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Where to Focus

As with any type of photography, you can use various depths of field to shoot landscapes. But if you are interested in those big, encompassing shots (as most landscape shooters are), you more than likely want everything in your shot to be in focus. From the foreground to points way off in the distance, all the details of the grand scene in front of you are tack sharp! But where do you focus in order to achieve this?

First you need to make sure you are set up to shoot the large landscape. To gain maximum depth of field and focus, it is typical to use your smallest aperture. For most wide and standard lenses, this is f/22, though some stop down to f/32 or f/45. Since a smaller aperture forces you to shoot with a slower shutter speed, you’ll need to be set up on a sturdy tripod. The tripod allows you to concentrate on the other part of the formula: where to focus to achieve maximum depth of field. For this, you must utilize something called the “hyper focal distance” of your lens.

Hyper focal distance, also referred to as HFD, is the point of focus that will give you the greatest acceptable sharpness from a point near your camera all the way out to infinity. If you combine good HFD practice with a small aperture, you will get images that are sharp to infinity.

After you have composed your shot, focus on an object that is about one-third of the distance into your frame (Figure 8.19). That’s pretty much it. You’ll most easily achieve this by focusing manually, which will allow you to be more exact with where you place the focus.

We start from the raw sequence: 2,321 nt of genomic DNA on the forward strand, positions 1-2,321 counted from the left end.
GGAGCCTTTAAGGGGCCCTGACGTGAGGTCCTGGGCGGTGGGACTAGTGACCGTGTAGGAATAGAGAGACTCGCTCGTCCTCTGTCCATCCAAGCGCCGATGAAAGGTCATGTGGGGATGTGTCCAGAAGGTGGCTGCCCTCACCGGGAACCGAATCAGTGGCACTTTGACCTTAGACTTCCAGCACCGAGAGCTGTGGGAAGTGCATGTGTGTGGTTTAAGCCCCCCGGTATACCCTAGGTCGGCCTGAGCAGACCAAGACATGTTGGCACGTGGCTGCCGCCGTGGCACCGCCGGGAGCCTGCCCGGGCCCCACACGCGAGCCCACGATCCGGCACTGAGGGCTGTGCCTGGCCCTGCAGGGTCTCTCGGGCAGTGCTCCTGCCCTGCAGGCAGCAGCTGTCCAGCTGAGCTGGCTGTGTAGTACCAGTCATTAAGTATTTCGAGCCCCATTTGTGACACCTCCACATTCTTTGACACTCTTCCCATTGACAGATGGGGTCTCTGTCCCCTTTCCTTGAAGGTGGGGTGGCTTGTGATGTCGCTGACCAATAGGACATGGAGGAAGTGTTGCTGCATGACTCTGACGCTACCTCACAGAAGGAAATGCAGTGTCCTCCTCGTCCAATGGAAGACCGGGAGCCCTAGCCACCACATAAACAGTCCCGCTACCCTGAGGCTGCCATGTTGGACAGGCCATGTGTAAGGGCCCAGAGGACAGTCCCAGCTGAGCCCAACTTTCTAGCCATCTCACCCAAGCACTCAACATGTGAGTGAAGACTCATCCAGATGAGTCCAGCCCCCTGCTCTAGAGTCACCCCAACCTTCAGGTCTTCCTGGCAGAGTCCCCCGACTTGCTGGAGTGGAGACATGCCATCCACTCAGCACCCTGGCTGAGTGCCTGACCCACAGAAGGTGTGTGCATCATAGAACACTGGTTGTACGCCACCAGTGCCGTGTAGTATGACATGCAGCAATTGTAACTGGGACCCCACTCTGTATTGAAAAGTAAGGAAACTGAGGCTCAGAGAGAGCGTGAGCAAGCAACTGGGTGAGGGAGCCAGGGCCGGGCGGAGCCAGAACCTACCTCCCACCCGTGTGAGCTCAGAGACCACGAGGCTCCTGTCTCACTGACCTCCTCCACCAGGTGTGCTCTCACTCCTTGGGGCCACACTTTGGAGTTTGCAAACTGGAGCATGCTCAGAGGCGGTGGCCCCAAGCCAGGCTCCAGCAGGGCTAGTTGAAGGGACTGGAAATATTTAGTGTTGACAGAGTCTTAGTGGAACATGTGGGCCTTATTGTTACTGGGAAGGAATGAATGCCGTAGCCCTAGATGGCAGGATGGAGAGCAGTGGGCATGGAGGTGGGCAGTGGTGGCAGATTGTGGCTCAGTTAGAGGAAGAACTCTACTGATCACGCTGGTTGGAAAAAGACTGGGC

Figure 8.19

Figure 8.19 To get maximum focus from near to far using the hyper focal distance (HFD) one-third rule, I focused one-third of the way up the hillside. You can either select a focus point for that area or use the center focus point and recompose before taking the picture. This kept everything in focus.

ISO 200 • 1/60 sec. • f/6.3 • 24–70mm lens at 35mm

When Live View is on, a7-series cameras’ EVF and LCD will display depth of field in real time as you adjust your aperture. This is a handy feature when you want to preview the amount of depth of field you will achieve.

Additionally, depth of field is inherently (more like physically) different for different types of lenses. Practically speaking, wider-angle lenses achieve greater depth of field compared to longer lenses. This, among other reasons, is why wide-angle lenses are a part of most landscape photographer’s kits. It is also why some photographers choose not to attempt hyper focal distance with telephoto lenses. At stopped-down apertures, longer lenses (even on a tripod) can sometimes render an image soft.

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